Oil industry: Safely disposing of offshore platforms could boost EU's green economy
Oil rig | Photo credit: Steven Straiton
A 'responsible' recycling licence fee should ensure proper dismantling of oil rigs and merchant ships, say Martin Siecker and Richard Adams.
North Sea oil and gas have made a big contribution to Europe’s economy and energy security. Today, although the industry is contracting, new opportunities are arising as the need to safely dispose of offshore platforms and support facilities can create thousands of jobs, stimulate technical innovation and contribute to Europe’s green economy. At the same time the expansion of maritime recycling facilities in Europe will increase the pressure on sub-standard ship dismantlers in South Asia to improve their working and environmental practices.
The moment must be seized as now the offshore oil and gas industry will need to deal with a large proportion of its redundant assets. Of particular interest are the many floating platforms and oil and gas structures which are classified as vessels and which have spent their working lives in European waters.
Fixed oil and gas rigs are already covered by the OSPAR Convention, which has strict requirements for decommissioning fixed structures. Both EU and non-EU players are making investments in EU facilities to take advantage of this but the hundreds of floating structures in the North Sea escape similar scrupulous guidelines for their recycling.
There is a big risk that these vessels will join the high proportion of the EU merchant fleet that end up in South Asia, thanks to the cynical use of flags of convenience.
The majority of these are being broken up on the beaches of India, Pakistan and Bangladesh, with little regard to environmental standards or workers’ rights. Around 1000 large vessels are being dismantled annually and their steel recycled.
It is a hazardous industry that exposes workers, the environment and communities to a great number of risks such as exposure to toxic materials - like asbestos, for example - which may lead to long-term health issues.
Shipbreaking has been declared the most dangerous job in the world by the ILO. In 2016, a shocking 86 per cent of the world’s end-of-life tonnage, including oil and gas structures, was broken up under basic conditions on Asian beaches and some 40 to 50 workers die every year in the process. Needless to say big money is involved with high profits for the unscrupulous people who organise the process - a chain that leads back to the owners themselves.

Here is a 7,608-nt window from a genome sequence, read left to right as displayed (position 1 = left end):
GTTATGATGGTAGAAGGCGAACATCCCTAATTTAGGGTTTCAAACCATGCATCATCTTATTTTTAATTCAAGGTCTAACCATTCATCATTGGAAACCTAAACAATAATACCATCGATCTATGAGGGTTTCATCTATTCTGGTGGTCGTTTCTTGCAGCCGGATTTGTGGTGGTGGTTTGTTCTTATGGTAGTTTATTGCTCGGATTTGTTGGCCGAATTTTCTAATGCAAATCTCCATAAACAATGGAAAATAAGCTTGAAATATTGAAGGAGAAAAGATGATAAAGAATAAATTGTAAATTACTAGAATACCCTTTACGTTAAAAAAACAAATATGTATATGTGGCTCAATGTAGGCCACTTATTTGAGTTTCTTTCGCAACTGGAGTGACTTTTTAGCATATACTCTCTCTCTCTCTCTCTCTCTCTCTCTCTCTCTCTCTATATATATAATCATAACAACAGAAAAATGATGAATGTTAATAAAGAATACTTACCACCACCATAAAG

In recent years, the EU has tried, through various legislative measures, particularly the 2013 ship recycling regulation, to ensure that EU-owned vessels are safely disposed of. The problem is that the provisions only apply to EU-flagged vessels. Changing to a non-EU flag is easily done and means the vessel falls outside the scope of the regulation.
In its latest opinion on shipbreaking and the recycling society, the EESC advocated a financial incentive under the SRR to effectively stop ship owners from selling their vessels.
The financial instrument proposed by the EESC and now also supported by MEPs Margrete Auken, Pascal Durand and Bart Staes provides for a specific fee for each ship, held in escrow by a major financial institution that would build up capital to finance safe and sustainable recycling.
The amount of the fee would be determined by a combination of tonnage, type of transport, frequency of calling at EU ports, design based on the cradle-to-cradle principle and the presence of toxic materials on board. The capital is created by ship operators who, every time one of their vessels calls at an EU port, pay the appropriate charge to the fund linked to that specific vessel.
At the end of the ship's life, this fund could be reclaimed if the ship is indeed recycled in an EU-approved yard and thus used to make up for the loss of revenue stemming from going for responsible dismantling.
European industry is ready to seize the opportunity and at a joint event in late June, the EESC and the European Parliament, representatives of the recycling industry and European ports confirmed that they have the know-how to dismantle vessels according to European laws and that they are willing to invest and create sustainable jobs in Europe.
Initiatives in this regard already exist in several member states. This industry would provide Europe, and particularly its steel industry, with raw materials, whose scarcity and high and volatile prices are a cause for concern.
Many member states have facilities where the dismantling of floating structures can take place safely and with due regard for labour and environmental concerns. Hundreds of oil platforms and related installations will need to be dismantled in the coming years.
Having spent their working life in European waters it would be scandalous if they were then towed to Asia for breaking in sub-standard conditions, as happens only too frequently with merchant ships. Turning the historical Black Gold Industry into a Green Economic Legacy is a challenge that can and should be taken up. But in order to be successful, we need smart, common European rules. Shaping such rules is part of the essence of the European Union.